When I boarded the plane from Seville to Palermo, I had two suitcases, 17 euros, the phone number of my host family in Marsala, Sicily, and a plan: take a bus from Palermo airport to Trapani (a coastal town close to Marsala) and meet the family, who would then drive me to their home. I did not, however, have a cellphone, because I lost my iPhone in Seville two months prior and my temporary Spanish flip phone could only make calls within Spain.
Unfortunately, my plan was knocked awry as soon as I stepped out of the airport and into the blinding Sicilian sun. I followed the signs to the bus ticket window where I was promptly informed by a friendly, English-speaking Italian girl, that no buses ran from Palermo airport to Trapani; however, I could take a bus to Palermo City Center and from there catch the bus to Trapani. With no other recourse, I paid 10 euros for the ticket, stowed my luggage and boarded the bus. We reached the center and I disembarked, wondering where in the world to buy my next ticket and wishing more than anything that I had a map.
After a short stint of aimless, hopeful wandering, I poked my head into a nearby gelato shop to ask the employees for directions. Even with our odd mixture of Spanish and Italian, a few words of English and a lot of gesturing, the conversation (if you could call it that) was futility itself. The blank look of incomprehension must have been comically obvious on my face because without another word, one of the gentlemen stepped out from behind the counter, smiled and gestured for me to follow him. He led me two blocks to the convenience store that sold the bus tickets and with a wave and a “ciao” was off.
At the counter, I asked for a one-way ticket to Trapani. Eight euros, I was told. Thinking of my 7 remaining euros, I grimaced and slowly cracked opened my wallet, hoping against hope that another euro would have magically materialized. I had no such luck and placed the 7 euros on the counter, held my hands out, palms up, in a universal gesture of supplication and explained in Spanish that I was 1 euro short. Luckily Spanish and Italian share a similar enough etymology that the storeowner understood. He nodded with a wry smile, told me not to worry and waved me off with a laugh.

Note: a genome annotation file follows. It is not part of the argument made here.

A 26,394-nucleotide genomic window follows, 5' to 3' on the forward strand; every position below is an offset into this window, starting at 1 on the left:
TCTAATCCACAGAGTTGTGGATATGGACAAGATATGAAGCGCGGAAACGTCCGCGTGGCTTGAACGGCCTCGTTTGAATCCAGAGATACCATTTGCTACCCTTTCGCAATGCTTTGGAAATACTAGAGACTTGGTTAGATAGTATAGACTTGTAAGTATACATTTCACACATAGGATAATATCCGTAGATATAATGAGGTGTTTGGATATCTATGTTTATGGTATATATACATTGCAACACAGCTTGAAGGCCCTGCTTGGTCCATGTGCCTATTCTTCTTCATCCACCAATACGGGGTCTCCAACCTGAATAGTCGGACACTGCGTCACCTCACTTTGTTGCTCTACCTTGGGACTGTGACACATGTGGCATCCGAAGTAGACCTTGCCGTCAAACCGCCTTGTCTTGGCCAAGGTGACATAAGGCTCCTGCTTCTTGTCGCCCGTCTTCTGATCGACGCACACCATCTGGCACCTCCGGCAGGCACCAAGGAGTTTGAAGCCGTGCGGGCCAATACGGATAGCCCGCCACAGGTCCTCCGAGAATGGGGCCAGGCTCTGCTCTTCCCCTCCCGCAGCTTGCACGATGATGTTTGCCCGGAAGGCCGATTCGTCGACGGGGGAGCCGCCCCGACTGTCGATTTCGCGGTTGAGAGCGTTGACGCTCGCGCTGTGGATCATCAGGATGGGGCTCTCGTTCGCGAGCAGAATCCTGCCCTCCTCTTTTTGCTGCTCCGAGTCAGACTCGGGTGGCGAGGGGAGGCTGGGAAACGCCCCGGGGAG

I caught the bus to Trapani without incident and after a 40-minute ride with my face glued to the window, unable to tear my eyes away from the sapphire sea and rolling hills, we pulled into Trapani harbor. The family asked me to call them when I arrived, so I stopped at the first cafe I saw to ask a man standing out front where I could find a public telephone. After more gesturing, more broken Spanish and more wishing I had an Italian-English dictionary, he finally invited me in and bellowed to someone in the back of the restaurant. I understood the words “American,” “telephone” and “help,” and seconds later a mountain of a woman emerged, with an even bigger smile, offering me her cellphone. I returned her smile gratefully and punched in the number of my host mom, Claudia, with a murmur of thanks.
Claudia said she was delayed and she wouldn’t be able to get to Trapani for another hour and a half, information that I then relayed to the couple. I chatted (or rather, smiled a lot and nodded) with the couple for another 10 minutes and then moved to collect my suitcases, thinking I would pass the time sitting by the harbor. The man, with the slightly offended air of someone whose dinner guest ate only three helpings of a dish instead of four, told me, “here,” and gestured to a table where he brought me a bottle of Peroni, an Italian beer, for free.
When the family arrived I smiled and thanked the couple, who told me to come back another time and waved as we drove away.
Travelling with a smart phone is definitely easier, but in Siciliy at least, home to some of the kindest and most generous people in the world, I learned that sometimes it’s possible to get by with only 17 euros, a phone number and a smile.
Laura Wagner is a rising senior in the College and a former sports editor of The Hoya. The Au Pair Diaries appears every other Monday at thehoya.com.